Now here’s where I got way too obscure. If you know the reference then you probably know how Aquinas answers the objection: argument from authority based on human reason is the weakest but argument based on divine revelation is the strongest. He goes on to say that human reason can be used to make clear the things that are put forth by doctrine. Thus the person arguing the Church’s position would have the strongest argument.

  • Thank you, John. I guess this old timer is loosing his sense of humor.  You have responded to my satisfaction.

    As regards human authority, yes it is the weakest argument since human authority can be in error. This is why reason, as Augstine notes, is not subservient to authority but a sound guide that puts authority in perspective.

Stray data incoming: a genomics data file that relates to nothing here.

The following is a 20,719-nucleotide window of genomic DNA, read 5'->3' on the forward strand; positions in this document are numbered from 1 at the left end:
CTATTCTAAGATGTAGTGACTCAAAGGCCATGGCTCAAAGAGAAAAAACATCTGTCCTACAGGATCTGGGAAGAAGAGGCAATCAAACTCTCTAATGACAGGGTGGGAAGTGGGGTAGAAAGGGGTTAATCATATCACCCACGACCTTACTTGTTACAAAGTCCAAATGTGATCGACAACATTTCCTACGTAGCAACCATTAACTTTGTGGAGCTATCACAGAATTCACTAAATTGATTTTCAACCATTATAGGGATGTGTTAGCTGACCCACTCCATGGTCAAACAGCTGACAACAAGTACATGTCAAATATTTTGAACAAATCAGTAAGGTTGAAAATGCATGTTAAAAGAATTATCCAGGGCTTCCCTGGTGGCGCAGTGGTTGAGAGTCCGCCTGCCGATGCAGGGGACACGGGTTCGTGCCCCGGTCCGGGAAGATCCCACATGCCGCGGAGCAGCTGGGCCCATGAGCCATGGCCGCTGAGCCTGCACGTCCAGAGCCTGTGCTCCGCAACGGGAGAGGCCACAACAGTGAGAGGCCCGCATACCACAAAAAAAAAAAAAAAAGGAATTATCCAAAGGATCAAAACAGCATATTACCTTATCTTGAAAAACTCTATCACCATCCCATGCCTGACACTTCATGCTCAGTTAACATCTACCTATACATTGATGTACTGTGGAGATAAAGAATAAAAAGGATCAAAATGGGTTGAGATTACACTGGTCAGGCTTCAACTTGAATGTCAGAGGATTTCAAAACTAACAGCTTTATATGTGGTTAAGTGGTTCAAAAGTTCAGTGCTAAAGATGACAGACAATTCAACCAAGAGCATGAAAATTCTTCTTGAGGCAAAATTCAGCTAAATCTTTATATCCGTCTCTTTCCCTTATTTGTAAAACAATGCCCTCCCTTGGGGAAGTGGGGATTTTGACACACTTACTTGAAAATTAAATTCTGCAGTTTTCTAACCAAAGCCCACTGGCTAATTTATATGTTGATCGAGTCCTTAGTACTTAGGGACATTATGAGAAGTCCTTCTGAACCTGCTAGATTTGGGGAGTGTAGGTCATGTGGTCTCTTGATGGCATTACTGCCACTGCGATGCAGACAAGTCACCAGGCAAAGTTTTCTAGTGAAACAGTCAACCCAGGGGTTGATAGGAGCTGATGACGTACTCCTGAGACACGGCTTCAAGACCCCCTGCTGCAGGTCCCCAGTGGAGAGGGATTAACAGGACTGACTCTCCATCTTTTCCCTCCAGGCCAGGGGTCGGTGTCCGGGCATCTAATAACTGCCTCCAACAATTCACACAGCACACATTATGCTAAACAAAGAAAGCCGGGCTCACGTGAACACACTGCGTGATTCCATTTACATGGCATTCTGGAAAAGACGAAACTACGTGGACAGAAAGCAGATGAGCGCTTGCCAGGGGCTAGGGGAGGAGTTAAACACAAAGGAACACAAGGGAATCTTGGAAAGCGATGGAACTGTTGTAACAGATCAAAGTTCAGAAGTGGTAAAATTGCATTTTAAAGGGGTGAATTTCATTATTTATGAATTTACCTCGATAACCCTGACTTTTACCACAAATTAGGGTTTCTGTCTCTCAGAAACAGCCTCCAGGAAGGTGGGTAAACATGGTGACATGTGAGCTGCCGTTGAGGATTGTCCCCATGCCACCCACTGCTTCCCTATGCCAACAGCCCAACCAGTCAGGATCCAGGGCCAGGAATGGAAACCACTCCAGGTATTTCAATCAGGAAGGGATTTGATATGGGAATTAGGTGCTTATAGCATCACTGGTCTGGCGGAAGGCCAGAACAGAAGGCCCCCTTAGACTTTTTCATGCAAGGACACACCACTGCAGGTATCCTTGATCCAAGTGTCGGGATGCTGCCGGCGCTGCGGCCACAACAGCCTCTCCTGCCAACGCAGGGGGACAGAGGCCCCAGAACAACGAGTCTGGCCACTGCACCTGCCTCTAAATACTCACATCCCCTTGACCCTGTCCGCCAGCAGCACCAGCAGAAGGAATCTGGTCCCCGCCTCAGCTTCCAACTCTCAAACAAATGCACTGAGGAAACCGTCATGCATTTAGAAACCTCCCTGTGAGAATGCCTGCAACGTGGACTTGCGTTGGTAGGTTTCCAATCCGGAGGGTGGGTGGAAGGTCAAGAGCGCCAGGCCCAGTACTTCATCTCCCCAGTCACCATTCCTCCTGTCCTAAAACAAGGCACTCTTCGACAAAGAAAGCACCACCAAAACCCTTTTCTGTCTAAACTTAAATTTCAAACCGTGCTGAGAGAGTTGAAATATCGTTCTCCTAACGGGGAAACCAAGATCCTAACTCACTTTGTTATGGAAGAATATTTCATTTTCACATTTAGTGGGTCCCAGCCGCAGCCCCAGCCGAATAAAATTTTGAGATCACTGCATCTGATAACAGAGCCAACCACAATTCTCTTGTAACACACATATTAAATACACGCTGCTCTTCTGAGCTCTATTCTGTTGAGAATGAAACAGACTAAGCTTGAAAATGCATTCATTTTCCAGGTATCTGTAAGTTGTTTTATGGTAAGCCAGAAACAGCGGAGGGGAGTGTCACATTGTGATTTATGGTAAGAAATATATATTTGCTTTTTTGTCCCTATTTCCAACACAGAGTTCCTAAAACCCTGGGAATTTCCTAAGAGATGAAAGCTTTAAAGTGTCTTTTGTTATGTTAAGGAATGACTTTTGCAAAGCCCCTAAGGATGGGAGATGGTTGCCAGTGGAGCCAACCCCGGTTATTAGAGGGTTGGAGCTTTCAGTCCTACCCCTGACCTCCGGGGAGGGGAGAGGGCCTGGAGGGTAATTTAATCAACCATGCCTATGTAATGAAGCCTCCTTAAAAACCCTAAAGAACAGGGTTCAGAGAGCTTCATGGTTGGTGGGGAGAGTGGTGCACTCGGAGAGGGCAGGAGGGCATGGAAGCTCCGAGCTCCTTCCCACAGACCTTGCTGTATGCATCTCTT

I hope I am correct in this regard. Do correct me if I am off base.

  • Well, an argument from authority is not weak because human reason is flawed. A statement by an expert could be true. However, using a true statement in an argument is deficient because you’re essentially telling another that they should be convinced because of a third party’s reputation for expertise in a field.

    You can even take the dimension of a third party out of the equation. Suppose Warren Buffet told you that a stock’s price will double. You ask, “why do you think that Warren?” He says, “because I’m Warren Buffet and I know these things.” Do you invest your life’s savings?